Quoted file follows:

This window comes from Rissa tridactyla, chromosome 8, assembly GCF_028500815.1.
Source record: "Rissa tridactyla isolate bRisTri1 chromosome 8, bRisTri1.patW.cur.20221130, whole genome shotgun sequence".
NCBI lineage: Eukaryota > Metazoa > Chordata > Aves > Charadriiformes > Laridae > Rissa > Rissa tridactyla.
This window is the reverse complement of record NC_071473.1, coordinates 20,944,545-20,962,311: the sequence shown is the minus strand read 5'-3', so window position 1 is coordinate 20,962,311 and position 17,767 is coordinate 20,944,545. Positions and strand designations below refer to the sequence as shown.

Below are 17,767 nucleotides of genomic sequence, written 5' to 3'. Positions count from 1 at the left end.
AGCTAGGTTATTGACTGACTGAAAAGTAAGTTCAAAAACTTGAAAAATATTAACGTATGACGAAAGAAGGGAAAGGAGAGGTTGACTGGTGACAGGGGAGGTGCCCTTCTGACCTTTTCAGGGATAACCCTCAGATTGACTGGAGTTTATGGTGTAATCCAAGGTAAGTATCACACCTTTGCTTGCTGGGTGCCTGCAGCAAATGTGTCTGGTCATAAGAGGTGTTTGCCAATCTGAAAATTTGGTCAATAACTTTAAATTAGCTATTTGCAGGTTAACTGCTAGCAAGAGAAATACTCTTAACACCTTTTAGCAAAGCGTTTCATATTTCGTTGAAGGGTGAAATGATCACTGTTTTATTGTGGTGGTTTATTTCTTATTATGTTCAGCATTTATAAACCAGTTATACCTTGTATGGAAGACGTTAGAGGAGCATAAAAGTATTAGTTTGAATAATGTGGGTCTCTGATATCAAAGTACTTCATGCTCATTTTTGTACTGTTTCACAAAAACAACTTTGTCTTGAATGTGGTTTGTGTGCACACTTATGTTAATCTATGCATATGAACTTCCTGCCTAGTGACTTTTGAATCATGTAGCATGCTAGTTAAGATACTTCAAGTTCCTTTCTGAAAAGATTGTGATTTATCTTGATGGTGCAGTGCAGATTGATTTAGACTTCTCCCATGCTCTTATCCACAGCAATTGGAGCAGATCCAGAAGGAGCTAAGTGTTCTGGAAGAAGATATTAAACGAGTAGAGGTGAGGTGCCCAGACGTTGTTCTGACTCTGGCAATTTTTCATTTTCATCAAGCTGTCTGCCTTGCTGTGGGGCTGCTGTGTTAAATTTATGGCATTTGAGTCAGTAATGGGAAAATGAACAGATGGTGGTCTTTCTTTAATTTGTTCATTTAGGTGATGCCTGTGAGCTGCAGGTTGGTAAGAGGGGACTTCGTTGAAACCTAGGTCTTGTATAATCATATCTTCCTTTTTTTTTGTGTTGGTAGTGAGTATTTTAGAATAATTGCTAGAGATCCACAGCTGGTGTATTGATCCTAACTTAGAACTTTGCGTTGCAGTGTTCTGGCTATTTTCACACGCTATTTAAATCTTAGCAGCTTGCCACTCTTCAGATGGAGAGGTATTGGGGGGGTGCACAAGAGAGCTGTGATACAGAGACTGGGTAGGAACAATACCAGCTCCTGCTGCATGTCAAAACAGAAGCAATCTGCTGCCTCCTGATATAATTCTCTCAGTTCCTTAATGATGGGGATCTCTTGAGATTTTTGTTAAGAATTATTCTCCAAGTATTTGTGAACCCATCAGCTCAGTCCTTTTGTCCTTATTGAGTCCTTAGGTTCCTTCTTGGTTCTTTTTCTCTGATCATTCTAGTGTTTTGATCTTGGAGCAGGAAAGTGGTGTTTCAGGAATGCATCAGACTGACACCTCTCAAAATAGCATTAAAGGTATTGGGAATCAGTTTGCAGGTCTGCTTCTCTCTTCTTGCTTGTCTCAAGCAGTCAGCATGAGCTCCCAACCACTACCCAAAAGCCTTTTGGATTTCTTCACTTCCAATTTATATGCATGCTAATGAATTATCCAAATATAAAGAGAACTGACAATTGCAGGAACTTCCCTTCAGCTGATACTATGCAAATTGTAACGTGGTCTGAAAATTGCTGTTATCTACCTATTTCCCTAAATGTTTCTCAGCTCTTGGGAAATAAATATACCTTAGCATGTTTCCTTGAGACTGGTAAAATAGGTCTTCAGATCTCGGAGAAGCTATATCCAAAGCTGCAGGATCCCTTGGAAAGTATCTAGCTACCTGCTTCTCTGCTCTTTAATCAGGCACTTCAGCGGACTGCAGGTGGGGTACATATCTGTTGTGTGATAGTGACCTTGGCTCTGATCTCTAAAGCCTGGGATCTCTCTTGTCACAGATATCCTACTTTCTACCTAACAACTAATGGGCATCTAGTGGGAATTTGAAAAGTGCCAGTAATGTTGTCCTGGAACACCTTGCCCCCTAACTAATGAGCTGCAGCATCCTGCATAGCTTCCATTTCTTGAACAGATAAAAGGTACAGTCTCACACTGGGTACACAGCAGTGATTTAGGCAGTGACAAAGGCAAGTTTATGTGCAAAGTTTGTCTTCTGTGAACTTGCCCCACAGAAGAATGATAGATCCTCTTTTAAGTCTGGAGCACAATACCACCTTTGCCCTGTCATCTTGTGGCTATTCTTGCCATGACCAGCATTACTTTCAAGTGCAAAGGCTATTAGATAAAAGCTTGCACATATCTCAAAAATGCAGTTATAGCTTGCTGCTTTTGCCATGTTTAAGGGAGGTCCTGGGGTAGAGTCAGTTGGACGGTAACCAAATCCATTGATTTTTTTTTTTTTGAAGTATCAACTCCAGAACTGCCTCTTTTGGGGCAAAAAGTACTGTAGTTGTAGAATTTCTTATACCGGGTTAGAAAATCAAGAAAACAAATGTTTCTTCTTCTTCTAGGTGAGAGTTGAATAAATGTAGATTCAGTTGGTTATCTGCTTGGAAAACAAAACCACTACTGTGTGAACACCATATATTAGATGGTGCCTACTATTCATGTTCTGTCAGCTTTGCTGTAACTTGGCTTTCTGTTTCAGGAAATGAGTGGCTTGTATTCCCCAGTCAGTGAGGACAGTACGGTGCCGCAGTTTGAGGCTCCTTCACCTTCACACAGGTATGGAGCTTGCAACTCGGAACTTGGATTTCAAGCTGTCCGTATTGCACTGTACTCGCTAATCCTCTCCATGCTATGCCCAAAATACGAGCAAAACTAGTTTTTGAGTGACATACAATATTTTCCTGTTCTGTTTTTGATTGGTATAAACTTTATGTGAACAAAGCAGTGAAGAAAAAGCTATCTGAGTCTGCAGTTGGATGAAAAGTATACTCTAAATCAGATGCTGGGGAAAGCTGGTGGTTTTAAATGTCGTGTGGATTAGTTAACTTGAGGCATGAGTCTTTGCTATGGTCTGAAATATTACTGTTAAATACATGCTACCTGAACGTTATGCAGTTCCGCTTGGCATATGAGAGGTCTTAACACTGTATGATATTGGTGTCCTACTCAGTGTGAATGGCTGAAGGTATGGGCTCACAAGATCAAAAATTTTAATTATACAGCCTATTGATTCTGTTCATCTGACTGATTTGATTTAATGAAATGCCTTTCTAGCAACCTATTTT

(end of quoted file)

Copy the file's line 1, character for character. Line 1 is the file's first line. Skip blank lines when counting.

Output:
This window comes from Rissa tridactyla, chromosome 8, assembly GCF_028500815.1.